Back in January AlphaGo’s 5-0 defeat of Fan Hui, the reigning European champion, was a shot out of left field. Go players and AI developers alike believed that we were still some 10 years away from that feat ever occurring and the resounding defeat of a champion was rather unexpected. However many still expected the current long time champion, Lee Sedol, to come out on top given his much higher ranking. The battle was set to be decided in the same game format, 5 games with 2 hours of time for each side. Over the last week AlphaGo and Lee Sedol have been facing off in match after match and AlphaGo has emerged victorious, winning 4 out of the 5 games.
Just like when Kasparov lost to Deep Blue AlphaGo’s victory has sent ripples through both the computing and Go communities. For technologists like me it’s a signal that we’ve made another leap forward in our quest for strong AI as we’ve developed better methods for training neural networks. The Go community is less enthusiastic about it however, coming to terms with the fact that not even their game of choice is beyond AI’s capabilities. What is interesting to see however is the conversation around AlphaGo’s style of play and the near universal idea that it has some fundamental weaknesses that top Go players will look to exploit.
Indeed Lee Sedol’s one win against AlphaGo shows that it’s no where near being the perfect player and its play style needs refinement. It seems that AlphaGo tends to calculate the most advantageous moves for both itself and for its opponent, using this as the basis for judging its future moves. However unexpected moves, ones that were pruned out of its search tree due to them being sub-optimal for its opponent, seem to throw it for a loop. This is similar to how Kasparov initially beat Deep Blue, playing moves that sent it down a non-optimal search path before making his own, far more optimal, moves. Whether or not this can be developed into a viable strategy is something I’ll leave up to the reader, but suffice to say I don’t think it’d remain a weakness for too long.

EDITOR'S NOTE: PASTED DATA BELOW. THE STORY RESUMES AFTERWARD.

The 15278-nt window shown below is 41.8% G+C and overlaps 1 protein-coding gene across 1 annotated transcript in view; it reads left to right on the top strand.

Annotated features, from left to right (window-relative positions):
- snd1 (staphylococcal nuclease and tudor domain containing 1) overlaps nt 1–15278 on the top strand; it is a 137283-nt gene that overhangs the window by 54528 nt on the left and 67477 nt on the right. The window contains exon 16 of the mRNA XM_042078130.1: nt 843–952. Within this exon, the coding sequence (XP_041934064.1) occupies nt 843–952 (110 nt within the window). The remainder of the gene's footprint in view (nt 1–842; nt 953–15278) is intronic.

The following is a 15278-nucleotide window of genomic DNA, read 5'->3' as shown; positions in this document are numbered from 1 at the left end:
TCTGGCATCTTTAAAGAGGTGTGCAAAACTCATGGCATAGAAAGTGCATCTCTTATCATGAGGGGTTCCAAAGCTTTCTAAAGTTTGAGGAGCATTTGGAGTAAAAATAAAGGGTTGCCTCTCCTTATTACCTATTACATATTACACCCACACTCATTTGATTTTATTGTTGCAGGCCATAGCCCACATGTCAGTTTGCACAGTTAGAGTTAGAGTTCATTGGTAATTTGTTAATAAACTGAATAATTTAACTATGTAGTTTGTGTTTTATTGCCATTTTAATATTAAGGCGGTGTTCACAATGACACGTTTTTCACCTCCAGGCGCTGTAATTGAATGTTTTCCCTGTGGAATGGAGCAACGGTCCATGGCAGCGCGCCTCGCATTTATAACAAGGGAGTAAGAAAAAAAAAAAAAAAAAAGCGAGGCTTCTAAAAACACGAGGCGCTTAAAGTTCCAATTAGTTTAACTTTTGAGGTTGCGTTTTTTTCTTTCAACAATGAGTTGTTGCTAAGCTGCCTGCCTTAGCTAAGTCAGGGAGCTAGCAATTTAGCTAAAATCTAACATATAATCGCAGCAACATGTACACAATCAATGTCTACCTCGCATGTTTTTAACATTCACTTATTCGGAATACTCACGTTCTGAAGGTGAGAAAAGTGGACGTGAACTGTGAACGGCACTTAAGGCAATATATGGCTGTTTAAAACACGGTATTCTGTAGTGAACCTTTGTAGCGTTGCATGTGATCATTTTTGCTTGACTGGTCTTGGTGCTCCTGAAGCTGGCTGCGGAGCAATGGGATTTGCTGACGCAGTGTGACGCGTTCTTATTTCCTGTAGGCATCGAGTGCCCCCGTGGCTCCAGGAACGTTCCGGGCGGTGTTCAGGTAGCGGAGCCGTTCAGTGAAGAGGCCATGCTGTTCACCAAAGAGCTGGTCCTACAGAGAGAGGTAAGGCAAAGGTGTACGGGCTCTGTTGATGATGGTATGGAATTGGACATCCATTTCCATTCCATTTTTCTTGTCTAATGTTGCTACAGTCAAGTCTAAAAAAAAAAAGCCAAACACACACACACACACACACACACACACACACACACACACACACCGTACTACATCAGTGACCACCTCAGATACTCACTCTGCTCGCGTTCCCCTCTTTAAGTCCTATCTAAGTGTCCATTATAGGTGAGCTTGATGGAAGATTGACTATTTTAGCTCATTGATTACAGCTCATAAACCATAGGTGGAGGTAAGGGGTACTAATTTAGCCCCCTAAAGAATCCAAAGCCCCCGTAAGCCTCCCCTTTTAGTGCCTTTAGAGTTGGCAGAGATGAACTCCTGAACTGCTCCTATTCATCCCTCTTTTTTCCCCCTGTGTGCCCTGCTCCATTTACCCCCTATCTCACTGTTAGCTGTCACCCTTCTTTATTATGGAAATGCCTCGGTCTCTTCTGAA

For some though Lee Sedol’s loss is merely a symbolic one as the real current champion is Ke Jie, who has a 8-2 record against AlphaGo’s last opponent. Whilst I can’t really comment on how much better of a player he is (I don’t follow Go at all) AlphaGo’s almost 5-0’d Lee Sedol and I’m sure it’d give Ke Jie a solid run for his money. I’m sure AlphaGo will continue to make appearances around the world and I’m eager to see if it can still come out on top.
One interesting thing to note is that AlphaGo did receive a little boost in computing power when facing off against Lee Sedol, getting another 700 CPUs and 30 GPUs to handle the additional calculations. However that extra hardware might not have been strictly required as the AlphaGo team has said that a single laptop version can beat their distributed one about 30% of the time. Regardless it seems the AlphaGo team thought Lee Sedol was going to be a much tougher challenge than Fan Hui and gave their AI a little boost just to be sure.
The AlphaGo team won’t be resting on their laurels after this however as they’ve got their sites set on bigger challenges, like StarCraft. I’m very much looking forward to seeing them attempt the not-so-traditional games as I think they’re a far more interesting challenge with many more potential applications.